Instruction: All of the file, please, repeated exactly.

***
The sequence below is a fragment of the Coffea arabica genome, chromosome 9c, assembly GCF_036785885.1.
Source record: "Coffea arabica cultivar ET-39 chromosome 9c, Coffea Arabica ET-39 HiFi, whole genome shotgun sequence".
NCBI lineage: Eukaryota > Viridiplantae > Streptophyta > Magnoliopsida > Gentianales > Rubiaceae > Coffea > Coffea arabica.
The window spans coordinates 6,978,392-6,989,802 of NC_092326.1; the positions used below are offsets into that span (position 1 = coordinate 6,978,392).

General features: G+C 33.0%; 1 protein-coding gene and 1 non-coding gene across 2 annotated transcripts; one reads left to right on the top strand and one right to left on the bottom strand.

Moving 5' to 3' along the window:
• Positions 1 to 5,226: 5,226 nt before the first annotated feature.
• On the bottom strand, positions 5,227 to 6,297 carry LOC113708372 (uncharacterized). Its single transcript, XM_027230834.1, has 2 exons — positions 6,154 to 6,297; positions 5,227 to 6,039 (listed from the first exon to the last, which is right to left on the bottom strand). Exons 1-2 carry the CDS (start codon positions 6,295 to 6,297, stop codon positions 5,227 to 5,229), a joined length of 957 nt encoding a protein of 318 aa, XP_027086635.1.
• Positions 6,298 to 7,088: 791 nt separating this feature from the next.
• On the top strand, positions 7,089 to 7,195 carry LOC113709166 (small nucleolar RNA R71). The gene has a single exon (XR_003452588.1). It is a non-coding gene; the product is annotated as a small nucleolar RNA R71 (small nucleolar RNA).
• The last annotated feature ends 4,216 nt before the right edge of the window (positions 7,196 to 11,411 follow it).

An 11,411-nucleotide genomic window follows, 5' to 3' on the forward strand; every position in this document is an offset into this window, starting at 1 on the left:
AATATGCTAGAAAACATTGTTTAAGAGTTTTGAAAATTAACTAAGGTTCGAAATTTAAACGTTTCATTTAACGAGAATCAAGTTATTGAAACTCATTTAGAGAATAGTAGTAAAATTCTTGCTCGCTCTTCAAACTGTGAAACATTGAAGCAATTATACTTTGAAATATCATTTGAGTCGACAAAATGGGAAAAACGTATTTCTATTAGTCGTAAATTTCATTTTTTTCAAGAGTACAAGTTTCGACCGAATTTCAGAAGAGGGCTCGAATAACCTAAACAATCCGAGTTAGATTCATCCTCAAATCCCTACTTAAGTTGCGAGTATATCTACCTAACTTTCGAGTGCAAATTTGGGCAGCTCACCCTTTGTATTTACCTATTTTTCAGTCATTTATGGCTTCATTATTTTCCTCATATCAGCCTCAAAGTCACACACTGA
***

The sequence below is a fragment of the Coffea arabica genome, chromosome 9c, assembly GCF_036785885.1.
Source record: "Coffea arabica cultivar ET-39 chromosome 9c, Coffea Arabica ET-39 HiFi, whole genome shotgun sequence".
NCBI lineage: Eukaryota > Viridiplantae > Streptophyta > Magnoliopsida > Gentianales > Rubiaceae > Coffea > Coffea arabica.
The window spans coordinates 6,978,392-6,989,802 of NC_092326.1; the positions used below are offsets into that span (position 1 = coordinate 6,978,392).

General features: G+C 33.0%; 1 protein-coding gene and 1 non-coding gene across 2 annotated transcripts; one reads left to right on the top strand and one right to left on the bottom strand.

Moving 5' to 3' along the window:
• Positions 1 to 5,226: 5,226 nt before the first annotated feature.
• On the bottom strand, positions 5,227 to 6,297 carry LOC113708372 (uncharacterized). Its single transcript, XM_027230834.1, has 2 exons — positions 6,154 to 6,297; positions 5,227 to 6,039 (listed from the first exon to the last, which is right to left on the bottom strand). Exons 1-2 carry the CDS (start codon positions 6,295 to 6,297, stop codon positions 5,227 to 5,229), a joined length of 957 nt encoding a protein of 318 aa, XP_027086635.1.
• Positions 6,298 to 7,088: 791 nt separating this feature from the next.
• On the top strand, positions 7,089 to 7,195 carry LOC113709166 (small nucleolar RNA R71). The gene has a single exon (XR_003452588.1). It is a non-coding gene; the product is annotated as a small nucleolar RNA R71 (small nucleolar RNA).
• The last annotated feature ends 4,216 nt before the right edge of the window (positions 7,196 to 11,411 follow it).

An 11,411-nucleotide genomic window follows, 5' to 3' on the forward strand; every position in this document is an offset into this window, starting at 1 on the left:
AATATGCTAGAAAACATTGTTTAAGAGTTTTGAAAATTAACTAAGGTTCGAAATTTAAACGTTTCATTTAACGAGAATCAAGTTATTGAAACTCATTTAGAGAATAGTAGTAAAATTCTTGCTCGCTCTTCAAACTGTGAAACATTGAAGCAATTATACTTTGAAATATCATTTGAGTCGACAAAATGGGAAAAACGTATTTCTATTAGTCGTAAATTTCATTTTTTTCAAGAGTACAAGTTTCGACCGAATTTCAGAAGAGGGCTCGAATAACCTAAACAATCCGAGTTAGATTCATCCTCAAATCCCTACTTAAGTTGCGAGTATATCTACCTAACTTTCGAGTGCAAATTTGGGCAGCTCACCCTTTGTATTTACCTATTTTTCAGTCATTTATGGCTTCATTATTTTCCTCATATCAGCCTCAAAGTCACACACTGA